I've often complained about Japan being too bright. I like low brassy light, soft lamps or whatever. In Japan, cafes and bars and restaurants and drugstores and grocery stores are equally super florescent.
Post-earthquake/tsunami, we've been threatened with blackouts, so everyone's trying to save power, and the city's been dimmed. At first I sort of liked it -- and still kind of do, I mean, my eyes are spared the usual florescent assault, and we're saving electricity, and it gives a sense of community, kind of, like we're all working together to get through this.
Then I went to Shinjuku tonight, and here was the neon jungle, switched off, in the dark.
You know where this is. It's where Bill Murray first arrives in Lost In Translation -- one of the most recognized tacky blinking flashing electric vistas in Tokyo. And now the screens and signs are shut off, and you can barely see the faces of the loiterers.
It's spooky. See Kimura Takuya up there atop the ALTA? He's been there for as long as I can remember. He is the holy guardian of the East Exit and his majesty is now cloaked in shadow! You get used to seeing things as they essentially are, and then you see them like this, and it makes you uneasy. You know?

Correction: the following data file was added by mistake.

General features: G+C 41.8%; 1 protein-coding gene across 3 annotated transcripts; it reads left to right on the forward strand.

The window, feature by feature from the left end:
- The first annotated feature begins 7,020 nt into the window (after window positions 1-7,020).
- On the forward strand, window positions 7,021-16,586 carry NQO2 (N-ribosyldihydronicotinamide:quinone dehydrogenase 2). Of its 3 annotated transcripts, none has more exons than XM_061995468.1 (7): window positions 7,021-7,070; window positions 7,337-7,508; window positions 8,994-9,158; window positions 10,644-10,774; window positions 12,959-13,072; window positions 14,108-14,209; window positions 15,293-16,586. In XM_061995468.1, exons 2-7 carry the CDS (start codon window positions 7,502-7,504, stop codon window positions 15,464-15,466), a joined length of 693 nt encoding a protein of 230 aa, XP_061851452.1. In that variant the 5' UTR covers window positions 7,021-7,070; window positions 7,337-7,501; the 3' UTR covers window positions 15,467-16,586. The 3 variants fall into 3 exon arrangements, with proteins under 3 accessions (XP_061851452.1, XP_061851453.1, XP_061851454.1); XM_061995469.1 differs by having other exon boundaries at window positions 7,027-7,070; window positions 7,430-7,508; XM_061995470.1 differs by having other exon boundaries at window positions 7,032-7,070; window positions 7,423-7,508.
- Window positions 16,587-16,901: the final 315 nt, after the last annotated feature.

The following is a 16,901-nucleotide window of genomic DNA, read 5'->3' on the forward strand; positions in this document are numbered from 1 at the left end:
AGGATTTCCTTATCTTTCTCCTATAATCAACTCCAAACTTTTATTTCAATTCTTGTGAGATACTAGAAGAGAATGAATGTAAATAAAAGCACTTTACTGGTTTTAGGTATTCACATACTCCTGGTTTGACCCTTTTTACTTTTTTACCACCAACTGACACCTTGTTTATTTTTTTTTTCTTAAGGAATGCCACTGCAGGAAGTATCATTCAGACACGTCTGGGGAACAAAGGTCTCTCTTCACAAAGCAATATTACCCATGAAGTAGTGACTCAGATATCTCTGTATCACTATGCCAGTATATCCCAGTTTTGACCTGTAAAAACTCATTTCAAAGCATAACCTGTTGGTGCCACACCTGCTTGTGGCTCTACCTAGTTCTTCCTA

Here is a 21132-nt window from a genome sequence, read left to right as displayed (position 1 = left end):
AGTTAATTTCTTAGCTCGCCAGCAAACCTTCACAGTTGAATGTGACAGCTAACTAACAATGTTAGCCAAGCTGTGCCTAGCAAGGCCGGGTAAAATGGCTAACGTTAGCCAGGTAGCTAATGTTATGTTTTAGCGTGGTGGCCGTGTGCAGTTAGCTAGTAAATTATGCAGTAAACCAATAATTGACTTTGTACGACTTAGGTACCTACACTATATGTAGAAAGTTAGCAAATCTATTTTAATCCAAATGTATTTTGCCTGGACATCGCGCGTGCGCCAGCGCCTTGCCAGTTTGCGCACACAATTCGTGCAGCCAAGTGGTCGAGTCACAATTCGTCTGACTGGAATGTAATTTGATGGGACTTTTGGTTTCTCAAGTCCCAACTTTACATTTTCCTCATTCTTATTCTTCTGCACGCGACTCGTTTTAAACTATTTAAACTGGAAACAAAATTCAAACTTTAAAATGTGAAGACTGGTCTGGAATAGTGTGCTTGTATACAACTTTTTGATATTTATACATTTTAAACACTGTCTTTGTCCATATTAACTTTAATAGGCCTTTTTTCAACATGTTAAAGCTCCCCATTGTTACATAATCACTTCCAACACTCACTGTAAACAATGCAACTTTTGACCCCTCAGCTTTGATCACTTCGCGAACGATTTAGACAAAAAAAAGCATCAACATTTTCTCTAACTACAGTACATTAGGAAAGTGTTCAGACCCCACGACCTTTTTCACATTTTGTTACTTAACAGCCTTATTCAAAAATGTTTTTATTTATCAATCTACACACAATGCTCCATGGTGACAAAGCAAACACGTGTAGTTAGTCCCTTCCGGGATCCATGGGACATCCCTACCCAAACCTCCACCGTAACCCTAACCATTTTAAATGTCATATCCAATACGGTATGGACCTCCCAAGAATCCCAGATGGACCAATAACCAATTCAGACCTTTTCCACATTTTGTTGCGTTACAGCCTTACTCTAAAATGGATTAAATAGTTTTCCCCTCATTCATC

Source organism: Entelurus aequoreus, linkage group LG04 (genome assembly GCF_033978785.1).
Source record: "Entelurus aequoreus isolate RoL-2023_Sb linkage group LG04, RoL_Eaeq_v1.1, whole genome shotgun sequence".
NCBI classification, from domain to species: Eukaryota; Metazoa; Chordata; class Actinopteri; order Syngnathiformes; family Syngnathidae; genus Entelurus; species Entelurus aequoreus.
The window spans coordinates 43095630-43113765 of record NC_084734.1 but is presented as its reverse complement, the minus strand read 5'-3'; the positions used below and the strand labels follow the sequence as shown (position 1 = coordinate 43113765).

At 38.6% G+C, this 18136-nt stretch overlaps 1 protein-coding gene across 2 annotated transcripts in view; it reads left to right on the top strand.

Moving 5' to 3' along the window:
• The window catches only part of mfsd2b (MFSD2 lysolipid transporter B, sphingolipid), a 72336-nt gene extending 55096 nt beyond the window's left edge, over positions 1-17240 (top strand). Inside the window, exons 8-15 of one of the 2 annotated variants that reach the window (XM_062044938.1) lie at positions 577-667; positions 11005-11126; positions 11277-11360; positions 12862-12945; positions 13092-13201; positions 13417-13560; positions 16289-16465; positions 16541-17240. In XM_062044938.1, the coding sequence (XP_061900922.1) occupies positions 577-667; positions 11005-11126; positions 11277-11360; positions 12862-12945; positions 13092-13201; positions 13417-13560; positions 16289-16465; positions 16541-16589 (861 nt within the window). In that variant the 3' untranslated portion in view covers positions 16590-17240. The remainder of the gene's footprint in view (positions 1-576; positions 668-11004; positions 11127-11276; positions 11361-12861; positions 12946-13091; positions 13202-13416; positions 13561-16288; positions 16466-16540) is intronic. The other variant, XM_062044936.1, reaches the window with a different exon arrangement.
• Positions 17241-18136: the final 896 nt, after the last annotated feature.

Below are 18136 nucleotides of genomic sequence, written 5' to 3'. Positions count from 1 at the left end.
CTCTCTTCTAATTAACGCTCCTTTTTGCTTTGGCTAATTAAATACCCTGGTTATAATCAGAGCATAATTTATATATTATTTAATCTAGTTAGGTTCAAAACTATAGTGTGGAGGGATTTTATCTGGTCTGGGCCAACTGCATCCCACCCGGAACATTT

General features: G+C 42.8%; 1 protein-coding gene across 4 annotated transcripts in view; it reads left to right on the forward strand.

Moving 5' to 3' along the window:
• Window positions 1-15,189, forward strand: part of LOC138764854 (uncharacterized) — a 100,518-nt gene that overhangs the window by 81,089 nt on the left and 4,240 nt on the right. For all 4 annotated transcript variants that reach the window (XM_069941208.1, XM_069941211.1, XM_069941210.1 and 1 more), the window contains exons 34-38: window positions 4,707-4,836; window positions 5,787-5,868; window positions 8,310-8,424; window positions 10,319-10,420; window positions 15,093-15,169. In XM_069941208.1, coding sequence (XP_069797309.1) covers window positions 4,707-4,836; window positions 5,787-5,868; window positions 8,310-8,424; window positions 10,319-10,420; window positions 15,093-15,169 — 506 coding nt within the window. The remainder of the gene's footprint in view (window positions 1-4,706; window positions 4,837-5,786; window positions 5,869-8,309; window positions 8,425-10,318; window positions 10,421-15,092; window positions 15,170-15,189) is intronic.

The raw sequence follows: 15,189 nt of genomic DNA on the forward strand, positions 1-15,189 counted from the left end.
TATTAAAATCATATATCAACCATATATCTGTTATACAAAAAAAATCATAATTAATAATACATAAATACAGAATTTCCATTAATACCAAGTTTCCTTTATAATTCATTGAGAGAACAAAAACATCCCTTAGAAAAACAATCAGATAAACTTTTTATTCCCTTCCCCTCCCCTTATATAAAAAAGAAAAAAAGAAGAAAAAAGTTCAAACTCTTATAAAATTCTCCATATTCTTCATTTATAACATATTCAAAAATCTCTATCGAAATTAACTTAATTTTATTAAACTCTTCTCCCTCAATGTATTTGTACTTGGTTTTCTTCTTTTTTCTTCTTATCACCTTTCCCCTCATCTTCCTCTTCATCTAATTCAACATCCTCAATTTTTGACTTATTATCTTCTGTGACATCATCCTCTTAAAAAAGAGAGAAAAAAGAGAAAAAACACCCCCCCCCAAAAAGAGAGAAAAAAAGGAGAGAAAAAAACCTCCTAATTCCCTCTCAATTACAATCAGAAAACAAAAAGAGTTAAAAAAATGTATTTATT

Here in Tokyo, we're just reading the news, hoping for the best, mourning for those up north. Some have left for other countries or for the south. Some of us still have emergency bags packed. Most of us are fielding scary emails from abroad, pleas to get away from here. It's a strange time to be here, but me and mine are okay, and I hope the same for everyone else. Best wishes, best luck.
Tuesday, March 8, 2011
If you buy a per-r-r-r-r-r-r-r-r-rsonal item at Don Quixote, it is lovingly wrapped in very discreet cloud-patterned paper. Then it goes into an opaque black bag. Duh. I guess ran into some apathetic cashiers in Shibuya on this particular day. Thanks, Donki. Let's have no shame. Surely my reputation was only mildly affected among salarymen-in-the-know as I wandered home.
Where I come from, you can't buy booze after 2AM. In Japan, I sometimes head for the station at 6 in the morning past bars full of grisly owls still throwing back beers -- and hard liquor is sold alongside instant noodles and potato chips in convenience stores.